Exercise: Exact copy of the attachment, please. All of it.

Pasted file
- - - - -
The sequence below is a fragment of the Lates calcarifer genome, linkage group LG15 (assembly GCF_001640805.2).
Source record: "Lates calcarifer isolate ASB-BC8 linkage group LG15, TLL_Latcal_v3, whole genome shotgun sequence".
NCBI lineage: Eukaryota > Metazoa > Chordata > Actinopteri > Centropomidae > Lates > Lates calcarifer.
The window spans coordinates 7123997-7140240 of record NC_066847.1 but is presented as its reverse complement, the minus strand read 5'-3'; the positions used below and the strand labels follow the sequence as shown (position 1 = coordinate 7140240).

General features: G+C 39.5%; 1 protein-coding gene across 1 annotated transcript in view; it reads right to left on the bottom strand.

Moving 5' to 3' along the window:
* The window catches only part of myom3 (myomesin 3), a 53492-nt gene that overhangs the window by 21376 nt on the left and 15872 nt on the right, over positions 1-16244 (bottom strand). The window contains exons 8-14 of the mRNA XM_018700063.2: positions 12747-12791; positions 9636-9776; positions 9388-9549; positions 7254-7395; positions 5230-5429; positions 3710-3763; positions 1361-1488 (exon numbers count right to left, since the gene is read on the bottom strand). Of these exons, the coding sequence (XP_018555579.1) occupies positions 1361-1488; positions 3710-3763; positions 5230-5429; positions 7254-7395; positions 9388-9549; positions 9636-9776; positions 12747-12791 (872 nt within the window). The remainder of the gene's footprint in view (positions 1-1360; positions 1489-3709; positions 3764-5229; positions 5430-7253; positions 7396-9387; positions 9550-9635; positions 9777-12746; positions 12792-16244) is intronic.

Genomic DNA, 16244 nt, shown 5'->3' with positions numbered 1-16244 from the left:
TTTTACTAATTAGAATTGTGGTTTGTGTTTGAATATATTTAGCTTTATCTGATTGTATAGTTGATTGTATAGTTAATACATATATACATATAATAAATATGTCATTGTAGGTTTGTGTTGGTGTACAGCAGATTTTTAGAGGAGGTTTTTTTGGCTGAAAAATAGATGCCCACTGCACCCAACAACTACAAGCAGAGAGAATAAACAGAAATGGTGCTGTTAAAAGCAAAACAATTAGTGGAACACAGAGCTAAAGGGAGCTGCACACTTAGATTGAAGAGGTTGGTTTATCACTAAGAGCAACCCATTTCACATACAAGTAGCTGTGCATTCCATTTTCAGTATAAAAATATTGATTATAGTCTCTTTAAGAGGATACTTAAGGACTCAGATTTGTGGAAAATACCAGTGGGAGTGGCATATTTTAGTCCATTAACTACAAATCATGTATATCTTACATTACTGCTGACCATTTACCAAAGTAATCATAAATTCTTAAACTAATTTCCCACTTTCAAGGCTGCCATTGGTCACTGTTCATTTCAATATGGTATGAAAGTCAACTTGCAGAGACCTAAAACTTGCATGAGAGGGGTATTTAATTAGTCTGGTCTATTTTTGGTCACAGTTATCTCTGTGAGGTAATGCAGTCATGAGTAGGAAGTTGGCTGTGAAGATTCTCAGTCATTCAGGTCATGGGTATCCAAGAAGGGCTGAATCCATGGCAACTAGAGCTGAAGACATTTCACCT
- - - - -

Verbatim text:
The sequence below is a fragment of the Lates calcarifer genome, linkage group LG15 (assembly GCF_001640805.2).
Source record: "Lates calcarifer isolate ASB-BC8 linkage group LG15, TLL_Latcal_v3, whole genome shotgun sequence".
NCBI lineage: Eukaryota > Metazoa > Chordata > Actinopteri > Centropomidae > Lates > Lates calcarifer.
The window spans coordinates 7123997-7140240 of record NC_066847.1 but is presented as its reverse complement, the minus strand read 5'-3'; the positions used below and the strand labels follow the sequence as shown (position 1 = coordinate 7140240).

General features: G+C 39.5%; 1 protein-coding gene across 1 annotated transcript in view; it reads right to left on the bottom strand.

Moving 5' to 3' along the window:
* The window catches only part of myom3 (myomesin 3), a 53492-nt gene that overhangs the window by 21376 nt on the left and 15872 nt on the right, over positions 1-16244 (bottom strand). The window contains exons 8-14 of the mRNA XM_018700063.2: positions 12747-12791; positions 9636-9776; positions 9388-9549; positions 7254-7395; positions 5230-5429; positions 3710-3763; positions 1361-1488 (exon numbers count right to left, since the gene is read on the bottom strand). Of these exons, the coding sequence (XP_018555579.1) occupies positions 1361-1488; positions 3710-3763; positions 5230-5429; positions 7254-7395; positions 9388-9549; positions 9636-9776; positions 12747-12791 (872 nt within the window). The remainder of the gene's footprint in view (positions 1-1360; positions 1489-3709; positions 3764-5229; positions 5430-7253; positions 7396-9387; positions 9550-9635; positions 9777-12746; positions 12792-16244) is intronic.

Genomic DNA, 16244 nt, shown 5'->3' with positions numbered 1-16244 from the left:
TTTTACTAATTAGAATTGTGGTTTGTGTTTGAATATATTTAGCTTTATCTGATTGTATAGTTGATTGTATAGTTAATACATATATACATATAATAAATATGTCATTGTAGGTTTGTGTTGGTGTACAGCAGATTTTTAGAGGAGGTTTTTTTGGCTGAAAAATAGATGCCCACTGCACCCAACAACTACAAGCAGAGAGAATAAACAGAAATGGTGCTGTTAAAAGCAAAACAATTAGTGGAACACAGAGCTAAAGGGAGCTGCACACTTAGATTGAAGAGGTTGGTTTATCACTAAGAGCAACCCATTTCACATACAAGTAGCTGTGCATTCCATTTTCAGTATAAAAATATTGATTATAGTCTCTTTAAGAGGATACTTAAGGACTCAGATTTGTGGAAAATACCAGTGGGAGTGGCATATTTTAGTCCATTAACTACAAATCATGTATATCTTACATTACTGCTGACCATTTACCAAAGTAATCATAAATTCTTAAACTAATTTCCCACTTTCAAGGCTGCCATTGGTCACTGTTCATTTCAATATGGTATGAAAGTCAACTTGCAGAGACCTAAAACTTGCATGAGAGGGGTATTTAATTAGTCTGGTCTATTTTTGGTCACAGTTATCTCTGTGAGGTAATGCAGTCATGAGTAGGAAGTTGGCTGTGAAGATTCTCAGTCATTCAGGTCATGGGTATCCAAGAAGGGCTGAATCCATGGCAACTAGAGCTGAAGACATTTCACCT